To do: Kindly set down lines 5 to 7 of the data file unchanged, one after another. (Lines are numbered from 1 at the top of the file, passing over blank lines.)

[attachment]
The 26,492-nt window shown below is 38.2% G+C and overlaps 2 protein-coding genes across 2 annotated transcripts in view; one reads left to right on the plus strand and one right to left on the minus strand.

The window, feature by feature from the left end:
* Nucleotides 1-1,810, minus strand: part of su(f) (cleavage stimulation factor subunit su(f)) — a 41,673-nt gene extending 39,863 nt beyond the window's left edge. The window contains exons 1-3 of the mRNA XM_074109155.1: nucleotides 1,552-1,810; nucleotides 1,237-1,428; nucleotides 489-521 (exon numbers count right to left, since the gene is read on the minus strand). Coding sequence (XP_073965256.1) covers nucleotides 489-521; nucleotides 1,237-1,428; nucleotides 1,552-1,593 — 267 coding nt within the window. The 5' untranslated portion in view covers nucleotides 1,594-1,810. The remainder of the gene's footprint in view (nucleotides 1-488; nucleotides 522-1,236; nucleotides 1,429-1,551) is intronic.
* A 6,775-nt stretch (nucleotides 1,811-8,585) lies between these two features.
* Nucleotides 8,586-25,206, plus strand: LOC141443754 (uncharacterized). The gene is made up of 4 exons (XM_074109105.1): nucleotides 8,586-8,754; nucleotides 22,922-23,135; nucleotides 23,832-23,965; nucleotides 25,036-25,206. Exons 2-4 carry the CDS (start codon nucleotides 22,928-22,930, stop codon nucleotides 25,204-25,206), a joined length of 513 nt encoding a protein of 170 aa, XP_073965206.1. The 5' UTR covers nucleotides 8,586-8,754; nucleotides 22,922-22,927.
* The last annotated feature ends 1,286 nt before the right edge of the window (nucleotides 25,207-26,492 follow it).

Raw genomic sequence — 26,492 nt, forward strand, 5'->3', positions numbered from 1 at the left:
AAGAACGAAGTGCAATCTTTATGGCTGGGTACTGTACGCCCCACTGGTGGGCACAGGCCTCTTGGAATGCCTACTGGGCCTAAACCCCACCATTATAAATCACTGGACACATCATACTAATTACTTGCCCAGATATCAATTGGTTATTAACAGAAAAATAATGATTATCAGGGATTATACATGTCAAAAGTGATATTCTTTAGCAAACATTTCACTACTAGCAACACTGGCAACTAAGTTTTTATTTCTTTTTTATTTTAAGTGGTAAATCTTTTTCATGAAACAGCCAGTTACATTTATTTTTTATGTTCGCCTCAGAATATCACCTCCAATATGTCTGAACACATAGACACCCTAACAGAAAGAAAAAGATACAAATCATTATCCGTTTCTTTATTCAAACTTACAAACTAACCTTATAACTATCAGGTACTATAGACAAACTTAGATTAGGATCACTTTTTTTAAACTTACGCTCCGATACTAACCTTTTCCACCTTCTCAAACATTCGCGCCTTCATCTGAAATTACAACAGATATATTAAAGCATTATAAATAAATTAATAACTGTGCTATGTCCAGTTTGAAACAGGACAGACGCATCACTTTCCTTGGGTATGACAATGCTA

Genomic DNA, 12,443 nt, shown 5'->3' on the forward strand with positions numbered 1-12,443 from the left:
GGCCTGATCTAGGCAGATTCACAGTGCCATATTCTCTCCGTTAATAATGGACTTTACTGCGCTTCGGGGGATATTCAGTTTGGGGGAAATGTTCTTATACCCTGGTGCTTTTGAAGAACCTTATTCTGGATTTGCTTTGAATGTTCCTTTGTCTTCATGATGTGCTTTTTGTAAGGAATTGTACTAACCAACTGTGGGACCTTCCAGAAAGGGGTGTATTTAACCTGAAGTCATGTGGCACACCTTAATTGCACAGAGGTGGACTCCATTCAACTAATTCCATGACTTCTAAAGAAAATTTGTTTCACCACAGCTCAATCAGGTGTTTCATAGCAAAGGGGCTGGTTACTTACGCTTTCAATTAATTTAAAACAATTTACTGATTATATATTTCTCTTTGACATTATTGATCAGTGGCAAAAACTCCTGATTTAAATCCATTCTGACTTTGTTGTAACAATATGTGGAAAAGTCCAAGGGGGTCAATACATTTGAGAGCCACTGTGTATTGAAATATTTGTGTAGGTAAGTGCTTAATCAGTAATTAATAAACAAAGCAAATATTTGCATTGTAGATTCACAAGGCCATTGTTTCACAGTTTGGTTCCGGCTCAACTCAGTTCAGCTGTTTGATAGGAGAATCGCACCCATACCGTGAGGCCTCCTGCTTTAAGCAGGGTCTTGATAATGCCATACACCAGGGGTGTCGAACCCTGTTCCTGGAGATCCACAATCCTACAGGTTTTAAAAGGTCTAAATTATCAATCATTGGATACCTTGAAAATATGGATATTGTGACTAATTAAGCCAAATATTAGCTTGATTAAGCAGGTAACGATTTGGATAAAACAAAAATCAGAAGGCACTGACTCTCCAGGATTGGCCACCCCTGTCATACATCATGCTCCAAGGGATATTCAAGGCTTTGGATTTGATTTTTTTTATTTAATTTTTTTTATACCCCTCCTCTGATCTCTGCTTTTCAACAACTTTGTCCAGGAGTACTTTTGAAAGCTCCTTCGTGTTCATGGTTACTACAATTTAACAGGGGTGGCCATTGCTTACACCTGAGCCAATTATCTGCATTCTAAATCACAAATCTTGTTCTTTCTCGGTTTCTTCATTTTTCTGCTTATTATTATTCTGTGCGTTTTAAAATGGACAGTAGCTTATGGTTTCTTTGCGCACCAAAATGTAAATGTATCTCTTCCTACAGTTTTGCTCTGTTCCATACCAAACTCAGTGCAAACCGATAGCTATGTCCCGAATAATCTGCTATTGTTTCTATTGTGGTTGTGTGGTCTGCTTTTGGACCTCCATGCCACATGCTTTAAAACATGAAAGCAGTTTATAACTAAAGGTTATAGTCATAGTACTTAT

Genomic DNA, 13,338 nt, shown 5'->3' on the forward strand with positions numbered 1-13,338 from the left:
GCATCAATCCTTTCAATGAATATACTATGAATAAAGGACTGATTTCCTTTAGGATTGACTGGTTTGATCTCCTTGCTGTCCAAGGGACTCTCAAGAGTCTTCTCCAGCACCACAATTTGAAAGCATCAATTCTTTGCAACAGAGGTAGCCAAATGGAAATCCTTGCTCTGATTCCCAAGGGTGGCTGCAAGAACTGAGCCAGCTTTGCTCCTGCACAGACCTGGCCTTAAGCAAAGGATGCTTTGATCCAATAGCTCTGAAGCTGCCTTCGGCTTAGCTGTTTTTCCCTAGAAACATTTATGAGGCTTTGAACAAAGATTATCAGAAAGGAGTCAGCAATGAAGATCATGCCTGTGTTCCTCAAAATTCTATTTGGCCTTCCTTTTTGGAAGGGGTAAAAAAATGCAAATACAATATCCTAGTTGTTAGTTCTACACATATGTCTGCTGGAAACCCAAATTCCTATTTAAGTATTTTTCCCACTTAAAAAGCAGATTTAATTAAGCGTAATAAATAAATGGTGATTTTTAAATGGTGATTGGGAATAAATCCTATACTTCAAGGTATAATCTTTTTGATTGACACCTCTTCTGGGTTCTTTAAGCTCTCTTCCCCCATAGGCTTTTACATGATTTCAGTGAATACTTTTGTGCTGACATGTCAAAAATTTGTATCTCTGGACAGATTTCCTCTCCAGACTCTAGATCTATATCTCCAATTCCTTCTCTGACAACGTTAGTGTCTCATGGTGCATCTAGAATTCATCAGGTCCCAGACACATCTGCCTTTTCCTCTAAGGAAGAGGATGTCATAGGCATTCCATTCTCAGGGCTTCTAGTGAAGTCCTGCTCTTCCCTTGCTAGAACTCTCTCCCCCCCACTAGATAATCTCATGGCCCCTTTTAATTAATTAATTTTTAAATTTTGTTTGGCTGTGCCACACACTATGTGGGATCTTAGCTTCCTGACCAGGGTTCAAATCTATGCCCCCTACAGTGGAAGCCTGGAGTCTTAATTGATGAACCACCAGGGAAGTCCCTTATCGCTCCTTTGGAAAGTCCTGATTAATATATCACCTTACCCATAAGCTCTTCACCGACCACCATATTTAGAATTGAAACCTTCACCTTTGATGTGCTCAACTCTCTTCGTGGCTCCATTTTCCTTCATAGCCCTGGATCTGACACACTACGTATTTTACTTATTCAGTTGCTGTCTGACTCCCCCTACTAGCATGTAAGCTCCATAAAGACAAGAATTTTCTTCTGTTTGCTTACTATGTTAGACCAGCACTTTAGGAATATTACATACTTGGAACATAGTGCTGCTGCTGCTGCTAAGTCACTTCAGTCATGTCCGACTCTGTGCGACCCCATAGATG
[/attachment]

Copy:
* Nucleotides 8,586-25,206, plus strand: LOC141443754 (uncharacterized). The gene is made up of 4 exons (XM_074109105.1): nucleotides 8,586-8,754; nucleotides 22,922-23,135; nucleotides 23,832-23,965; nucleotides 25,036-25,206. Exons 2-4 carry the CDS (start codon nucleotides 22,928-22,930, stop codon nucleotides 25,204-25,206), a joined length of 513 nt encoding a protein of 170 aa, XP_073965206.1. The 5' UTR covers nucleotides 8,586-8,754; nucleotides 22,922-22,927.
* The last annotated feature ends 1,286 nt before the right edge of the window (nucleotides 25,207-26,492 follow it).

Raw genomic sequence — 26,492 nt, forward strand, 5'->3', positions numbered from 1 at the left: